Harmonized Index of Consumer Prices (HICP)
Contact infoPrices and Consumption, Economic Statistics
Martin Birger Larsen
+45 3917 3459
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Harmonized Index of Consumer Prices (HICP) 2021
Harmonized Index of Consumer Prices (HICP) 2020
Harmonized Index of Consumer Prices (HICP) 2019
Harmonized Index of Consumer Prices (HICP) 2018
Harmonized Index of Consumer Prices (HICP) 2017
Harmonized Index of Consumer Prices (HICP) 2016
Harmonized Index of Consumer Prices (HICP) 2015
Harmonized Index of Consumer Prices (HICP) 2014
The Harmonized index of consumer prices (HICP) is compiled by all EU Member States and Norway, Iceland and Switzerland. The purpose of the harmonized consumer price indices is to be able to estimate the development in the countries' consumer prices on a comparable basis. HICP is used both by the Commission and by the European Central Bank in connection with the valuation of the price development in the individual countries in connection with the implementation and monitoring of the 3rd phase of the EMU. All the EU Member States and Norway and Iceland have compiled HICP since January 1997.
HICP shows the development of prices for goods and services bought by private households in Denmark. Thus, the index also covers foreign households' consumption expenditure in Denmark, but not Danish households' consumption expenditure abroad. The index shows the monthly changes in the costs of buying a fixed basket of goods, the composition of which is made up in accordance with the households' consumption of goods and services.
The price indices for April, May, June, July, August, September, October, November, December 2020 and January, February, March, April, May and June 2021 are more uncertain than usual, as the non-response rate has been significantly larger than normal and some businesses have been shut down due to COVID-19.
The HICP is calculated on the basis of 23,000 prices collected from approx. 1,600 shops, companies and institutions throughout Denmark. Most prices are by far collected monthly. The data material received is examined for errors, both by computer (using the so called HB-method) and manually. The different goods and services, which are included in the HICP, are first grouped according to approx. 500 elementary aggregates for which elementary aggregate indices are calculated. The elementary aggregate indices are mainly calculated as geometric indices. The elementary aggregate indices are weighted together into sub-indices that are in turn aggregated into the total HICP.
The HICP is generally viewed as a reliable statistic based on the views of users.
Important users are among others The European Central Bank, The EU Commission, The Ministry of Finance, The Ministry of Economic Affairs and the Interior, The Danish Central Bank and private banks and other financial organizations.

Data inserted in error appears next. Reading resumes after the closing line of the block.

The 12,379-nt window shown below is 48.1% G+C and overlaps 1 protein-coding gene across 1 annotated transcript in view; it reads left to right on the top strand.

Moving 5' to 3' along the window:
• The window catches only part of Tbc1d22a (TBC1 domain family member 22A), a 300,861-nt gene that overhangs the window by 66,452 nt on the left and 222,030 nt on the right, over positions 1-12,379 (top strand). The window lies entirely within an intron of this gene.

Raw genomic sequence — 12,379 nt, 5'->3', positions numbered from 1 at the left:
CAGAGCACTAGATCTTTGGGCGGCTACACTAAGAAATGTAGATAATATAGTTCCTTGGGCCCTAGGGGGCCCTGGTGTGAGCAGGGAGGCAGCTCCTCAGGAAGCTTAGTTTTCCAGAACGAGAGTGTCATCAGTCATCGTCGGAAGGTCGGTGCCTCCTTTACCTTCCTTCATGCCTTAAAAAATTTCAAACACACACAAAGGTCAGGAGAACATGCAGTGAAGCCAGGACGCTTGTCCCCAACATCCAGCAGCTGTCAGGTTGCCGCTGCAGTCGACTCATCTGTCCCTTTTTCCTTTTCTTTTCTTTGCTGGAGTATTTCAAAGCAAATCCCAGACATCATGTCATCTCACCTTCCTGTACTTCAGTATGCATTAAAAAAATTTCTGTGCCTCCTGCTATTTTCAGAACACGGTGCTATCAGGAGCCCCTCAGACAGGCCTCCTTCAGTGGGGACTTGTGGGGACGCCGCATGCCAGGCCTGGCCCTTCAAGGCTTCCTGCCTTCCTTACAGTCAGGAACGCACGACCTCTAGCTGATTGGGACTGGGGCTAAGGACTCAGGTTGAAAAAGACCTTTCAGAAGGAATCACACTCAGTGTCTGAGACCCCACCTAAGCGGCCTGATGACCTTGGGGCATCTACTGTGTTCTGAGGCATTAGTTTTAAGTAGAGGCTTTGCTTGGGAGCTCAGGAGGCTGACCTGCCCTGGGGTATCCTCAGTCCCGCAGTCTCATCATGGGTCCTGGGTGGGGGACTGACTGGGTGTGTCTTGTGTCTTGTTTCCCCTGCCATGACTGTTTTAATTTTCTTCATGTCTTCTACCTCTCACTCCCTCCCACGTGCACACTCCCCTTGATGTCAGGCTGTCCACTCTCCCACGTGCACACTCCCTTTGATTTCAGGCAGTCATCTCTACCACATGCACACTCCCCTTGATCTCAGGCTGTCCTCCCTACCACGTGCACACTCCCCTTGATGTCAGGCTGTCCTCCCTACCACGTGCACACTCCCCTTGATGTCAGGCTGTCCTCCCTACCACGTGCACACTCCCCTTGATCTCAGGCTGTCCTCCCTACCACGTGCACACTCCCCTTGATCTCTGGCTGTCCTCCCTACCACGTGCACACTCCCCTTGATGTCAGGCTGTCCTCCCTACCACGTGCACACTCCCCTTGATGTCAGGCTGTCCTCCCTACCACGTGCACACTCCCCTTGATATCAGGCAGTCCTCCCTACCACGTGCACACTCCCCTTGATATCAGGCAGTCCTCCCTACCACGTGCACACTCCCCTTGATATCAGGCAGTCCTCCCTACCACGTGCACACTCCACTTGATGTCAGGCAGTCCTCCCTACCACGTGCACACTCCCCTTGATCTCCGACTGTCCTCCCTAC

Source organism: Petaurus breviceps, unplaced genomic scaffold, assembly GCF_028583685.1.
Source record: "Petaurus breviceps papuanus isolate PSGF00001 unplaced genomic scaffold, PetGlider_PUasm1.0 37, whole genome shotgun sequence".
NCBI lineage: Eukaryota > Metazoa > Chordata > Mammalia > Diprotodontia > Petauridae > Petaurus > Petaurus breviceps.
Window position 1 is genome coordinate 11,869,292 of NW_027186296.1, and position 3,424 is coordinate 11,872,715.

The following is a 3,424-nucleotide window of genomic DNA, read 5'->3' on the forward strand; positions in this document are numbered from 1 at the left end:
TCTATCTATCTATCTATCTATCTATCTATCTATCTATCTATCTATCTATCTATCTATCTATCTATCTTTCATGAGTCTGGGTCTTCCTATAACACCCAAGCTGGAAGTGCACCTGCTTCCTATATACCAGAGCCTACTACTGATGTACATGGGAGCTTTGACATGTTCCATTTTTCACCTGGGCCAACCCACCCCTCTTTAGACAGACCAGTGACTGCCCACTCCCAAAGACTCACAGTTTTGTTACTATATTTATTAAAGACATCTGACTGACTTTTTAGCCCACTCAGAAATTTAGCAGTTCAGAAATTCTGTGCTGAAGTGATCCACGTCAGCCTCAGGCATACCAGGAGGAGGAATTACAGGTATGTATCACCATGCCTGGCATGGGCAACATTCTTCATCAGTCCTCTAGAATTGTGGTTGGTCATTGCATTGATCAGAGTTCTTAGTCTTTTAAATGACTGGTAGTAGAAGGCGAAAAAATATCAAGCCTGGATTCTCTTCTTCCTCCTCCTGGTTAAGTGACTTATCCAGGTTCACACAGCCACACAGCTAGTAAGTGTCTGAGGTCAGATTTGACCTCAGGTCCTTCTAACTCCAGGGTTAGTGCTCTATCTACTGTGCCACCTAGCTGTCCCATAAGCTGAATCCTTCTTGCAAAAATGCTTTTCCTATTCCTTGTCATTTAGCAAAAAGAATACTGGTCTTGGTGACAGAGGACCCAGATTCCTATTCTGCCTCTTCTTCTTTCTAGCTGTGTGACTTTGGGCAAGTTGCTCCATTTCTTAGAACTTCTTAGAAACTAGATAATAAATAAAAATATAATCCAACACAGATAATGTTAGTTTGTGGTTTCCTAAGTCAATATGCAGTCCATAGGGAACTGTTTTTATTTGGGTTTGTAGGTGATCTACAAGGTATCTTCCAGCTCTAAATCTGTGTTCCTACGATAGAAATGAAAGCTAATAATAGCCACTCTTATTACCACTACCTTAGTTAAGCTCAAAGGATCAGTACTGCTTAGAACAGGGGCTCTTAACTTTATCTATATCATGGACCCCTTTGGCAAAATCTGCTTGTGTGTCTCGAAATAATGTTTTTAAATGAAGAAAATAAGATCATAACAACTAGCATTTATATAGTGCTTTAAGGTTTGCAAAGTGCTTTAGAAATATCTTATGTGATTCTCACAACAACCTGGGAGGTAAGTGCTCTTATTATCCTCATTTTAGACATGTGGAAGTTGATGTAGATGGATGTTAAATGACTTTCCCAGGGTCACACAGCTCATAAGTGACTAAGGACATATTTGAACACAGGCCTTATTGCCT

Accuracy and reliability
No calculation has been made of the uncertainty connected with sampling in the HICP as the sample is not randomly drawn, but the quality of the HICP is accessed to be high. In connection with COVID-19, uncertainty is greater than usual as it has been difficult to collect prices and many industries have been closed down.
In addition to the "general" uncertainty connected with sampling, there are a number of sources of potential bias in the consumer price index. One source is the consumers substitution between goods and shops and another source is changes in the sample.
Timeliness and punctuality
The HICP is published on the 10th or the first working day thereafter, following the month in which the data was collected.
The statistics are published without delay in relation to the scheduled date.
The Danish HICP can be compared directly with other countries' HICPs. Using the HICPs it is possible to compare the inflation rates between different countries directly.
The Danish HICP is also related to the national consumer price index.
From January 2001, the only difference between the national consumer price index and the HICP is the coverage of goods and services, as owner-occupied dwellings is only recorded in the consumer price index and not in the HICP.
From January till December 2000, the only difference between the national consumer price index and the HICP is that both owner-occupied dwellings and private hospitals are only recorded in the consumer price index and not in the HICP.
Before January 2000, there are differences in calculation and methodology between the two indices as well as several differences as regards their coverage of goods and services.
Accessibility and clarity
These statistics are published monthly in a Danish press release and in the StatBank under Harmonized index of consumer prices (HICP). The HICP of all Member States is also published by Eurostat in Statistics in Focus/Economy and Finance and on Eurostat.